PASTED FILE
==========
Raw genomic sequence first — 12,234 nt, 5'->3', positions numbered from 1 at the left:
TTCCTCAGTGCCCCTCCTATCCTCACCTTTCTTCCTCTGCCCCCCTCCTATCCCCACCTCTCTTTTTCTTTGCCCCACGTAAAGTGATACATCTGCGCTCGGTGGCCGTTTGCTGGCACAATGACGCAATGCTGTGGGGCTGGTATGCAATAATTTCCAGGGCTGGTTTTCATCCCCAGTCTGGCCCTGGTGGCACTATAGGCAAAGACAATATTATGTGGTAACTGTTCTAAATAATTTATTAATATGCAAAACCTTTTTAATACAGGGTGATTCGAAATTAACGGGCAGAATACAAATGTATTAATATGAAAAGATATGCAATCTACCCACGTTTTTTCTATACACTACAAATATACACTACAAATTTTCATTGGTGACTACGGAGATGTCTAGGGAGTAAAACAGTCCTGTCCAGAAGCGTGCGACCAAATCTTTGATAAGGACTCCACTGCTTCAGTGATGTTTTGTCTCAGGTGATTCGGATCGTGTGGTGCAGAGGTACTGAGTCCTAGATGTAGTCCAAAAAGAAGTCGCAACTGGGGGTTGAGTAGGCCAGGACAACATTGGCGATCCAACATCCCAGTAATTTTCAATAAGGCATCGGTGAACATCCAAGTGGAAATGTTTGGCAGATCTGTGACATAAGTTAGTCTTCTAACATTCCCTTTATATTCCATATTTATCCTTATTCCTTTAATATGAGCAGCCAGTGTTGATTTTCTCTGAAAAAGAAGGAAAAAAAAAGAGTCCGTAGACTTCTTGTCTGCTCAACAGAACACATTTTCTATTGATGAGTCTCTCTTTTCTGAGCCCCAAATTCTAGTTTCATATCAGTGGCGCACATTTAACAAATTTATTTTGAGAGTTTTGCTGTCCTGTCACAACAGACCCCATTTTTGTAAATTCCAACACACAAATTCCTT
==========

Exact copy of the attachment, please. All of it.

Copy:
Raw genomic sequence first — 12,234 nt, 5'->3', positions numbered from 1 at the left:
TTCCTCAGTGCCCCTCCTATCCTCACCTTTCTTCCTCTGCCCCCCTCCTATCCCCACCTCTCTTTTTCTTTGCCCCACGTAAAGTGATACATCTGCGCTCGGTGGCCGTTTGCTGGCACAATGACGCAATGCTGTGGGGCTGGTATGCAATAATTTCCAGGGCTGGTTTTCATCCCCAGTCTGGCCCTGGTGGCACTATAGGCAAAGACAATATTATGTGGTAACTGTTCTAAATAATTTATTAATATGCAAAACCTTTTTAATACAGGGTGATTCGAAATTAACGGGCAGAATACAAATGTATTAATATGAAAAGATATGCAATCTACCCACGTTTTTTCTATACACTACAAATATACACTACAAATTTTCATTGGTGACTACGGAGATGTCTAGGGAGTAAAACAGTCCTGTCCAGAAGCGTGCGACCAAATCTTTGATAAGGACTCCACTGCTTCAGTGATGTTTTGTCTCAGGTGATTCGGATCGTGTGGTGCAGAGGTACTGAGTCCTAGATGTAGTCCAAAAAGAAGTCGCAACTGGGGGTTGAGTAGGCCAGGACAACATTGGCGATCCAACATCCCAGTAATTTTCAATAAGGCATCGGTGAACATCCAAGTGGAAATGTTTGGCAGATCTGTGACATAAGTTAGTCTTCTAACATTCCCTTTATATTCCATATTTATCCTTATTCCTTTAATATGAGCAGCCAGTGTTGATTTTCTCTGAAAAAGAAGGAAAAAAAAAGAGTCCGTAGACTTCTTGTCTGCTCAACAGAACACATTTTCTATTGATGAGTCTCTCTTTTCTGAGCCCCAAATTCTAGTTTCATATCAGTGGCGCACATTTAACAAATTTATTTTGAGAGTTTTGCTGTCCTGTCACAACAGACCCCATTTTTGTAAATTCCAACACACAAATTCCTT